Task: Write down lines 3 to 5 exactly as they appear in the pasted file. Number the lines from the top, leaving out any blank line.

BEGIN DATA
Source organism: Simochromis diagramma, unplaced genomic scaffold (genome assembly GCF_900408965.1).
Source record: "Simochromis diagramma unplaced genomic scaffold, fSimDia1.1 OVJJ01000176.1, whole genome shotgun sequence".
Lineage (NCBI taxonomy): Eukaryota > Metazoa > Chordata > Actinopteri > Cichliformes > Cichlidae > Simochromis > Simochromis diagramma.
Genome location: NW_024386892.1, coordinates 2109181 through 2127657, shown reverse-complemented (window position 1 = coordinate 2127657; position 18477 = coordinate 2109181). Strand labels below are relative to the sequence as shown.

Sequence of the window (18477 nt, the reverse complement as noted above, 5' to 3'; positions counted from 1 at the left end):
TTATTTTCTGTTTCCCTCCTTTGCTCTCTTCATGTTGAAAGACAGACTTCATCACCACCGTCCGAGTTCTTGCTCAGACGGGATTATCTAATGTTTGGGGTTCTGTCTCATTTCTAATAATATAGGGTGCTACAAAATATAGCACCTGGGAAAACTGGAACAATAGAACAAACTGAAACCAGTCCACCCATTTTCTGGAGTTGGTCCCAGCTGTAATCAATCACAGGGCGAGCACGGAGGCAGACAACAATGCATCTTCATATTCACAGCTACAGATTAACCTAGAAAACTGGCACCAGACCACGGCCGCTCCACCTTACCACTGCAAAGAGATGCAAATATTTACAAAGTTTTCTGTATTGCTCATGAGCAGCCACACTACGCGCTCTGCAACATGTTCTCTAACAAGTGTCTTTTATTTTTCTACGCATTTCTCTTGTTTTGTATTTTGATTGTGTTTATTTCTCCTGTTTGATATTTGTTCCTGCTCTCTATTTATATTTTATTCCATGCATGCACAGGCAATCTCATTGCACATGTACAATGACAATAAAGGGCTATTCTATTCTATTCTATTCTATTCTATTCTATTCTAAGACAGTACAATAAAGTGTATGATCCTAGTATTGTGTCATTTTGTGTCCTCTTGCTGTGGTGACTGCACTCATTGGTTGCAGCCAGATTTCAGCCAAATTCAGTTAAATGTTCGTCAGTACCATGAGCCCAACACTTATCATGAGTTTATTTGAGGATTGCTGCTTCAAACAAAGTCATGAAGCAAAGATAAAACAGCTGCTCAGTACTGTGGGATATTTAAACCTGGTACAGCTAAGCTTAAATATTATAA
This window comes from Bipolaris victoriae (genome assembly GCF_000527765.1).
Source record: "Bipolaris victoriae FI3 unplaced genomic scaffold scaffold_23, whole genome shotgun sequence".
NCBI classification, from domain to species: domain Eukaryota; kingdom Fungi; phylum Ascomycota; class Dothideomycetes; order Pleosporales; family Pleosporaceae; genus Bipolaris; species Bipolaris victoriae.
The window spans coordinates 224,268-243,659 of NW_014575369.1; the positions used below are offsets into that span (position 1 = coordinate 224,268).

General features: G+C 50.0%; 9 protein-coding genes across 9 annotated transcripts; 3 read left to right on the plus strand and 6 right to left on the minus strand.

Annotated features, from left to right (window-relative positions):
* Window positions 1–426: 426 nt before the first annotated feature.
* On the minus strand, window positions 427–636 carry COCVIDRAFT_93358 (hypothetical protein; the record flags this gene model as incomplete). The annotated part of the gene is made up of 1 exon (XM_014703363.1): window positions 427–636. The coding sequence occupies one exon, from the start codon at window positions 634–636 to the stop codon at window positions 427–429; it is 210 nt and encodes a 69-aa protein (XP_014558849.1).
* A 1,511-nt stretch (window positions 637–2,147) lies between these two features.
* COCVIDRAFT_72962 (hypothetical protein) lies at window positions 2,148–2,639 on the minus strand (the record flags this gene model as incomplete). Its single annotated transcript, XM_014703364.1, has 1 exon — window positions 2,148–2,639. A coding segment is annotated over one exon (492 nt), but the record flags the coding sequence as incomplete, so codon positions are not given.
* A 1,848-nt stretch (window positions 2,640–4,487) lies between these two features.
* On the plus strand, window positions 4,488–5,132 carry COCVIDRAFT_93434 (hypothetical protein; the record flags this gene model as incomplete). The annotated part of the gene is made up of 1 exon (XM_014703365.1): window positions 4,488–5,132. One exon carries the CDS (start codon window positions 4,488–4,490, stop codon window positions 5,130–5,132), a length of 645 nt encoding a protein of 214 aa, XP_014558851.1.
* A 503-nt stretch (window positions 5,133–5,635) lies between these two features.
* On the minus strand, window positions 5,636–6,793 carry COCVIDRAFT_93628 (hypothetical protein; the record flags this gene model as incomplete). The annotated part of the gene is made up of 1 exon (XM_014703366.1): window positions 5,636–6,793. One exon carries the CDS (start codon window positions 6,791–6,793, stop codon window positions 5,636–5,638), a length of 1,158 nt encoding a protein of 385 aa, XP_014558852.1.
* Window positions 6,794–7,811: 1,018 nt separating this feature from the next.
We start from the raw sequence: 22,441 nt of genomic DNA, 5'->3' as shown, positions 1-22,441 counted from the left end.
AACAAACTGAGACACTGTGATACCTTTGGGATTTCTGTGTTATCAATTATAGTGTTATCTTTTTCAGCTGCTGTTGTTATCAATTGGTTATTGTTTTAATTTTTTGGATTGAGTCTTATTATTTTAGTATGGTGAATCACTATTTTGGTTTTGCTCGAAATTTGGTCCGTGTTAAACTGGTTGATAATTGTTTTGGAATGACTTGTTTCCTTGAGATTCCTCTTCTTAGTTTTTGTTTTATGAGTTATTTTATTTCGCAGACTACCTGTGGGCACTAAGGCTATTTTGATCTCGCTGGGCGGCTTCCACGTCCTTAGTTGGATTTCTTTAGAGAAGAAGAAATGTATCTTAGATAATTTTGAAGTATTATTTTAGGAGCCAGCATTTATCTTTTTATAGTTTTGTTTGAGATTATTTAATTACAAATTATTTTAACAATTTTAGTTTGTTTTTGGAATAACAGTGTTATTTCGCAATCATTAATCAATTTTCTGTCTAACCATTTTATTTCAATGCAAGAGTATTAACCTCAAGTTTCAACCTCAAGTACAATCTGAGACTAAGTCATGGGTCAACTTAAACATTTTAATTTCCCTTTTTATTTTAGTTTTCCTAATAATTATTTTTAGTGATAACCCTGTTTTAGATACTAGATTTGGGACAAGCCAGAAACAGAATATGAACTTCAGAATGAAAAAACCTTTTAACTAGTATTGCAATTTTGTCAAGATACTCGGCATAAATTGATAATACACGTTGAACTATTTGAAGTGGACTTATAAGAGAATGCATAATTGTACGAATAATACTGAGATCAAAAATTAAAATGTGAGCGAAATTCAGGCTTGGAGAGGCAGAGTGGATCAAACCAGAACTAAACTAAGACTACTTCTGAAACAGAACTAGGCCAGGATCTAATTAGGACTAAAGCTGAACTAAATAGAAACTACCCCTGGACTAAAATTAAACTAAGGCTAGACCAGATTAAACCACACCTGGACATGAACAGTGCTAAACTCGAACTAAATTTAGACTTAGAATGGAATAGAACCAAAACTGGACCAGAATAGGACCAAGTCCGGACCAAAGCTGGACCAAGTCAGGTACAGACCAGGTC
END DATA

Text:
Lineage (NCBI taxonomy): Eukaryota > Metazoa > Chordata > Actinopteri > Cichliformes > Cichlidae > Simochromis > Simochromis diagramma.
Genome location: NW_024386892.1, coordinates 2109181 through 2127657, shown reverse-complemented (window position 1 = coordinate 2127657; position 18477 = coordinate 2109181). Strand labels below are relative to the sequence as shown.

Sequence of the window (18477 nt, the reverse complement as noted above, 5' to 3'; positions counted from 1 at the left end):